5. The Squeeze
As mentioned previously, the Savonius wind turbine’s blade is geometrically squeezed as it is twisted (when using the geometrically pure linear trace-based model). This phenomenon can be analyzed by observing the squeeze in Geometry Expressions in both the top and side views, then modeling the squeeze in a computer algebra system. In Gemonetry Expressions, the top view model is consulted for a geometrically accurate representation of the squeeze and the side view model (with only one section) is consulted for a contextual/visual representation – see the interactive figure at right. By moving the value of s, a proportional point on the line segment, the figure moves up and down through all of the turbine’s horizontal cross sections. The locus of that point (in green/blue) in terms of t is always a semi-circle (ellipse in the side view) but gets larger and smaller. The top view version, animated below/left, shows the mathematically accurate version of this same concept: moving up and down the turbine blade.
One important question that comes out of this squeeze is at what point the squeeze is the most extreme (or where is it most squeezed) in terms of s? It turns out that this happens where the distance between the two intersection points of the circle is equal to the diameter of the locus. This is because this locus always goes through two points, the intersections of the circles. How can this point be located, in terms of s, though? It is important to keep in mind that the point s being in the same place as one circle intersection doesn’t mean the locus is at its minimum size. It is best to eyeball where s is when the circle is at its minimum size and then replace s with that estimate. This estimation can be confirmed by calculating the locus’ symbolic equation then drawing a circle and constraining it to have the same equation as the locus. Then, calculating the circle’s radius and the distance between the circle intersections, and finding the radius to be half the distance means the correct value for s has been found. Fortunately, the minimum radius is found at 0.5s, or halfway between the top and the bottom. This means that the squeeze is vertically symmetrical. Now the question is what effect theta (the twist) has on the amount of squeeze. The figure below illustrates how the angle of twist, with s constrained at the maximum squeeze value of 0.5, effects the amount of squeeze. Remember, the smaller the locus, the more the squeeze.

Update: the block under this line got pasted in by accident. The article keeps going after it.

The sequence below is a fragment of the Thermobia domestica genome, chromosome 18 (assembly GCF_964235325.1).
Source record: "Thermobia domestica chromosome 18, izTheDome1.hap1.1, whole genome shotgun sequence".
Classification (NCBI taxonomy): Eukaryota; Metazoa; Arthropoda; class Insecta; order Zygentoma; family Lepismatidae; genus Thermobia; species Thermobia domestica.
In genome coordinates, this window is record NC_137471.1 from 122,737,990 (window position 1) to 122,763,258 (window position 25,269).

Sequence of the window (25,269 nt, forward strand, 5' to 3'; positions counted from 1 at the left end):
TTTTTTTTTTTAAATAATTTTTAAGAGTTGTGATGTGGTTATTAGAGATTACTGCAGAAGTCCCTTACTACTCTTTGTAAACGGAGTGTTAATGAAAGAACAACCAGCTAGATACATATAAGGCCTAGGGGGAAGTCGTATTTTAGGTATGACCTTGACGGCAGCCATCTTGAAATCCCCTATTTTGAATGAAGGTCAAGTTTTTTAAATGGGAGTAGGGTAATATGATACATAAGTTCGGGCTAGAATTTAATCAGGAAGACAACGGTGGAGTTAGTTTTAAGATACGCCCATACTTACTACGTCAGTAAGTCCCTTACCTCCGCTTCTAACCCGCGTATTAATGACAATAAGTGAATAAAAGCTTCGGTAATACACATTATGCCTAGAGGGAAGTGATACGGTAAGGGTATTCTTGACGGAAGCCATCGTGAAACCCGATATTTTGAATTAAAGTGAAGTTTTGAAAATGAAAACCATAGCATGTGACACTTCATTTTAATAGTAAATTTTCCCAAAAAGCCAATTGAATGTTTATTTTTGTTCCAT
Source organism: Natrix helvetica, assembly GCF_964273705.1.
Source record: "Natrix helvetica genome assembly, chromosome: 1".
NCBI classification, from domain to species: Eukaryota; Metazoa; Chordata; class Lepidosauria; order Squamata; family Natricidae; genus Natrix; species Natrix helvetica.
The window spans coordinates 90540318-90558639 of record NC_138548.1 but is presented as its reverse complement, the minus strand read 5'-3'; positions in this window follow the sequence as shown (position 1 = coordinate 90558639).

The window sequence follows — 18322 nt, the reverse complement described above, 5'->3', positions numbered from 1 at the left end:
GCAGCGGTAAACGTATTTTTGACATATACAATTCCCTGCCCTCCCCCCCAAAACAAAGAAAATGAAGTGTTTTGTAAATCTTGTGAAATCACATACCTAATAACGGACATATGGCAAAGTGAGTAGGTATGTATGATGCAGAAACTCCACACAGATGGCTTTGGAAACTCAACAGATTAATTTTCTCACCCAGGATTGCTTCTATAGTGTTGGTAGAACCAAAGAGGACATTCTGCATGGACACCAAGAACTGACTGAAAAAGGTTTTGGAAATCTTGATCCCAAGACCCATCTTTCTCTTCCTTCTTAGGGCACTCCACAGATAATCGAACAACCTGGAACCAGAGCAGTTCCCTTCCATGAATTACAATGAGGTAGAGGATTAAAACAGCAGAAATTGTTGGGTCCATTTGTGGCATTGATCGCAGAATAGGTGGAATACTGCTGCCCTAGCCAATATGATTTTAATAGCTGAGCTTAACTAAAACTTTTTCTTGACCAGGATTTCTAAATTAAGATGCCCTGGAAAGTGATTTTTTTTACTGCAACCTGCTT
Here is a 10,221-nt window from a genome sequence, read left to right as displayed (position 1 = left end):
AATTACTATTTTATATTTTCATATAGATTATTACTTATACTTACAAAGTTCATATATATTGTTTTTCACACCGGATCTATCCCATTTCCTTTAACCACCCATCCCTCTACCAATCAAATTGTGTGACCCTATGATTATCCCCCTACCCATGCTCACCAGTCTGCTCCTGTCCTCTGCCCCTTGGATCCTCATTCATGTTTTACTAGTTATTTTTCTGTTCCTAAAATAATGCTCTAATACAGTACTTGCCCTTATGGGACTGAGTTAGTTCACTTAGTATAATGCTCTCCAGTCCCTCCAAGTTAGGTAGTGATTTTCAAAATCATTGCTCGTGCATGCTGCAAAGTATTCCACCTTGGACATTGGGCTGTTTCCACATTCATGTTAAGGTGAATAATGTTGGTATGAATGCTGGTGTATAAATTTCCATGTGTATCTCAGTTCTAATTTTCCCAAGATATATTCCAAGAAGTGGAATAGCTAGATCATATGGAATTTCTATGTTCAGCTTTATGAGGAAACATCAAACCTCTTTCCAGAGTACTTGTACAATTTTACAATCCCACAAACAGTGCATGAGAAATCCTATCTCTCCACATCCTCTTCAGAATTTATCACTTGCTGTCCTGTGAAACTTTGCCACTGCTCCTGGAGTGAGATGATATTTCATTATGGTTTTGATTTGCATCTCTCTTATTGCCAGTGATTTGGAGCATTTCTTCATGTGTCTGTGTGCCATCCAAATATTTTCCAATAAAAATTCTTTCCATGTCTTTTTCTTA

Modeling the Squeeze with CAS
First, Geometry Expressions’ calculation for the symbolic radius of the locus of the point constrained at s is copied as a Maple input and pasted into Maple (or whichever computer algebra system you use). Then, the constant r is set at 1 and theta is replaced with pi. Plotting the result gives the amount of squeeze moving up/down the turbine when it is twisted pi radians (note that Maple works almost exclusively in radians). Going back to the theta equation, a three-dimensional plot of the squeeze can also be created. In this plot, the unmarked axis is the radius of the locus and the other two dimensions represent theta and s. Finally, there is a two-dimensional plot of how the twist affects the radius at the minimum radius and a calculation of the radius at a specific theta value. The entire Maple worksheet is below.